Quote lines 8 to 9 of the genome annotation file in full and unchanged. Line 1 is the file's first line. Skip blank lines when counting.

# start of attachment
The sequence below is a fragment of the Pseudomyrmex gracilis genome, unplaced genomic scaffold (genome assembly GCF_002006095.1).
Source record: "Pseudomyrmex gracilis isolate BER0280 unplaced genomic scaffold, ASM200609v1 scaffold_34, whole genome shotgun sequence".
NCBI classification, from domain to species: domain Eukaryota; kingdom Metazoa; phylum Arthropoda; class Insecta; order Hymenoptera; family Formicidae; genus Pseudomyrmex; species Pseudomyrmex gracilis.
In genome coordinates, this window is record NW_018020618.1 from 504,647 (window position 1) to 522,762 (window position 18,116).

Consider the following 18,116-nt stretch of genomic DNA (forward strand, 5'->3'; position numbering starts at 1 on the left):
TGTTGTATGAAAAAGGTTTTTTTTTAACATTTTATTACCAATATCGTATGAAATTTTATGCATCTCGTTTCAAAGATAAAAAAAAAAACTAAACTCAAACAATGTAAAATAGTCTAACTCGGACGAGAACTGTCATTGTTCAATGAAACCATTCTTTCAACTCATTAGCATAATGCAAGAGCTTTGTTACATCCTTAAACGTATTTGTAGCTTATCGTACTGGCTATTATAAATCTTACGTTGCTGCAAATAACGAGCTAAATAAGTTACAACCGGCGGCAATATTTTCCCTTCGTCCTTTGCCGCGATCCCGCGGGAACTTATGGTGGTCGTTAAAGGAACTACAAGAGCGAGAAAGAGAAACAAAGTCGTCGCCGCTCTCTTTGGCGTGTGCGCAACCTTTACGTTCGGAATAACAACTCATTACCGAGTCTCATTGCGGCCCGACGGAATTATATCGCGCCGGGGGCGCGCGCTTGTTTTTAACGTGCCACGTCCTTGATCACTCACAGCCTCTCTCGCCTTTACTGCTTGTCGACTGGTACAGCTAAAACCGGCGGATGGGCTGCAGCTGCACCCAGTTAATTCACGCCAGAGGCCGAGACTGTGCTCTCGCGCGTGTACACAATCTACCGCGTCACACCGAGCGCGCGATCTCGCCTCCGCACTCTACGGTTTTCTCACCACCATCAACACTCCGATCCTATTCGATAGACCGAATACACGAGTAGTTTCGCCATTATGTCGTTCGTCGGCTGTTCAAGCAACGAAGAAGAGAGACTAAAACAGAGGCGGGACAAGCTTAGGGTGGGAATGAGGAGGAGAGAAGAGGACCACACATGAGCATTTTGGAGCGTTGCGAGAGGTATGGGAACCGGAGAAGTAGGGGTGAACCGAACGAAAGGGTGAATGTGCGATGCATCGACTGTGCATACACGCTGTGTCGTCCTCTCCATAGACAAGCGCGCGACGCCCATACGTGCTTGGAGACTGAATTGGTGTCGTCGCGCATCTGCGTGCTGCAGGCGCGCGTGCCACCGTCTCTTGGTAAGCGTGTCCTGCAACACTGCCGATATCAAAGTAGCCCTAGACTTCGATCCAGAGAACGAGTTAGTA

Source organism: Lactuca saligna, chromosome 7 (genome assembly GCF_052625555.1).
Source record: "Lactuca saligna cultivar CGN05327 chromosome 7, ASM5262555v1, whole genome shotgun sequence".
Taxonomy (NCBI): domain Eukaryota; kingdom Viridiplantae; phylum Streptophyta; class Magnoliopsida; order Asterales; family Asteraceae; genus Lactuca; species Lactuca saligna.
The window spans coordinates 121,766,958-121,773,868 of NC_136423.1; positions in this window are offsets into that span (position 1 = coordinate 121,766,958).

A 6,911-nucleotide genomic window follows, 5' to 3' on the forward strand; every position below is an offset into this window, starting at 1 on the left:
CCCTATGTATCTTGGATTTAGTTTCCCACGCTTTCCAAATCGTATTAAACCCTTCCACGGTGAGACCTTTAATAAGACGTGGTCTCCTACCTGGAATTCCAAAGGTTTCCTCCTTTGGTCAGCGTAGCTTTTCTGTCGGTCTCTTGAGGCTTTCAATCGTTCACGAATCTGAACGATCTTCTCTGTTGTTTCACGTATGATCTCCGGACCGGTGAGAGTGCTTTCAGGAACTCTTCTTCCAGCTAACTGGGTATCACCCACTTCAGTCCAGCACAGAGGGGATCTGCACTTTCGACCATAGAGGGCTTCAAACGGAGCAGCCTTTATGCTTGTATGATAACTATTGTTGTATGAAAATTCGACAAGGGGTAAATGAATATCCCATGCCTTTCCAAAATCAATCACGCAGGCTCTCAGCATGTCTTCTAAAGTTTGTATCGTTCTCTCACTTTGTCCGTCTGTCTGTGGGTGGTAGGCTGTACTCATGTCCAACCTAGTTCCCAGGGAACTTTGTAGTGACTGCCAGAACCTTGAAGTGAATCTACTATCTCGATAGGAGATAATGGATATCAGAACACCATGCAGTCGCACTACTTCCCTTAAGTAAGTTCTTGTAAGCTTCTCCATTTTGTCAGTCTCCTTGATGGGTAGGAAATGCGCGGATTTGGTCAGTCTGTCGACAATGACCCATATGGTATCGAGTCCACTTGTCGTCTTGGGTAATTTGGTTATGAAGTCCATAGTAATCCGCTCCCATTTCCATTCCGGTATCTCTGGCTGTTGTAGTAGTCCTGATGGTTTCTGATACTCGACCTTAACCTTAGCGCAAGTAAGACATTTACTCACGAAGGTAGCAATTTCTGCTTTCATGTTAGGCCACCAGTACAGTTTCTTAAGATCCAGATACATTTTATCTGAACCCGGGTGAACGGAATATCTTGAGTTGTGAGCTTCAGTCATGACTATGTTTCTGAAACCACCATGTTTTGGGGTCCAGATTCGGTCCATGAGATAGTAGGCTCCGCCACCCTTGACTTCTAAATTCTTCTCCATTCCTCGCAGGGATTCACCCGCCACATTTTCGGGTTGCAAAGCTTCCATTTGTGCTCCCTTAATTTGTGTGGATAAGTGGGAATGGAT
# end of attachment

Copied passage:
Source record: "Lactuca saligna cultivar CGN05327 chromosome 7, ASM5262555v1, whole genome shotgun sequence".
Taxonomy (NCBI): domain Eukaryota; kingdom Viridiplantae; phylum Streptophyta; class Magnoliopsida; order Asterales; family Asteraceae; genus Lactuca; species Lactuca saligna.